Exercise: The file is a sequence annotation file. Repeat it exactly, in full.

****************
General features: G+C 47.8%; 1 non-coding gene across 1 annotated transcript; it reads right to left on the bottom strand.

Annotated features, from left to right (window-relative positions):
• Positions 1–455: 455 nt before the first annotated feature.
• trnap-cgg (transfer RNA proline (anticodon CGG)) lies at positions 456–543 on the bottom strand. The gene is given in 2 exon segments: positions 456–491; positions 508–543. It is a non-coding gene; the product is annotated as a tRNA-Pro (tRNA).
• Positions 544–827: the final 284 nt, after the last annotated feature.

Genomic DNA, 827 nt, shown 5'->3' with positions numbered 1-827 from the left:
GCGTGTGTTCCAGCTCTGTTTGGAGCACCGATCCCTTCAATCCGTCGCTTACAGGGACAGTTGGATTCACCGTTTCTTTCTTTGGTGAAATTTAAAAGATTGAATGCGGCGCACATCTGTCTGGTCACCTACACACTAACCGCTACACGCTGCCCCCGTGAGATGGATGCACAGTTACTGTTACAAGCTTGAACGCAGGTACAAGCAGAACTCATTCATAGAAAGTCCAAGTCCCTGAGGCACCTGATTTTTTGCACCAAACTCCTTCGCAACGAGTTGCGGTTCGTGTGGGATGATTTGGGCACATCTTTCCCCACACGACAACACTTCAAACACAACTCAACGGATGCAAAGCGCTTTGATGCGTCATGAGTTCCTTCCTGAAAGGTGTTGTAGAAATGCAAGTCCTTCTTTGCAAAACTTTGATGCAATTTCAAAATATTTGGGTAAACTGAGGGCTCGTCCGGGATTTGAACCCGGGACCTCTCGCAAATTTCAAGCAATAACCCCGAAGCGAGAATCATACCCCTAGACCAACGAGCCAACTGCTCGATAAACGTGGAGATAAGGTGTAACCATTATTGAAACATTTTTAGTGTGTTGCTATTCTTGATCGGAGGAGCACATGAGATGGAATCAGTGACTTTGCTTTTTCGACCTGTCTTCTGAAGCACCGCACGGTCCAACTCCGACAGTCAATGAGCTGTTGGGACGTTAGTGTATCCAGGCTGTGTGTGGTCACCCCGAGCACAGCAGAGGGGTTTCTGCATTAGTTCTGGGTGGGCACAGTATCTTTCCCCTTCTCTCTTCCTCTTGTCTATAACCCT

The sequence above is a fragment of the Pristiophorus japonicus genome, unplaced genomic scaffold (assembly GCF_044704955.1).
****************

General features: G+C 47.8%; 1 non-coding gene across 1 annotated transcript; it reads right to left on the bottom strand.

Annotated features, from left to right (window-relative positions):
• Positions 1–455: 455 nt before the first annotated feature.
• trnap-cgg (transfer RNA proline (anticodon CGG)) lies at positions 456–543 on the bottom strand. The gene is given in 2 exon segments: positions 456–491; positions 508–543. It is a non-coding gene; the product is annotated as a tRNA-Pro (tRNA).
• Positions 544–827: the final 284 nt, after the last annotated feature.

Genomic DNA, 827 nt, shown 5'->3' with positions numbered 1-827 from the left:
GCGTGTGTTCCAGCTCTGTTTGGAGCACCGATCCCTTCAATCCGTCGCTTACAGGGACAGTTGGATTCACCGTTTCTTTCTTTGGTGAAATTTAAAAGATTGAATGCGGCGCACATCTGTCTGGTCACCTACACACTAACCGCTACACGCTGCCCCCGTGAGATGGATGCACAGTTACTGTTACAAGCTTGAACGCAGGTACAAGCAGAACTCATTCATAGAAAGTCCAAGTCCCTGAGGCACCTGATTTTTTGCACCAAACTCCTTCGCAACGAGTTGCGGTTCGTGTGGGATGATTTGGGCACATCTTTCCCCACACGACAACACTTCAAACACAACTCAACGGATGCAAAGCGCTTTGATGCGTCATGAGTTCCTTCCTGAAAGGTGTTGTAGAAATGCAAGTCCTTCTTTGCAAAACTTTGATGCAATTTCAAAATATTTGGGTAAACTGAGGGCTCGTCCGGGATTTGAACCCGGGACCTCTCGCAAATTTCAAGCAATAACCCCGAAGCGAGAATCATACCCCTAGACCAACGAGCCAACTGCTCGATAAACGTGGAGATAAGGTGTAACCATTATTGAAACATTTTTAGTGTGTTGCTATTCTTGATCGGAGGAGCACATGAGATGGAATCAGTGACTTTGCTTTTTCGACCTGTCTTCTGAAGCACCGCACGGTCCAACTCCGACAGTCAATGAGCTGTTGGGACGTTAGTGTATCCAGGCTGTGTGTGGTCACCCCGAGCACAGCAGAGGGGTTTCTGCATTAGTTCTGGGTGGGCACAGTATCTTTCCCCTTCTCTCTTCCTCTTGTCTATAACCCT

The sequence above is a fragment of the Pristiophorus japonicus genome, unplaced genomic scaffold (assembly GCF_044704955.1).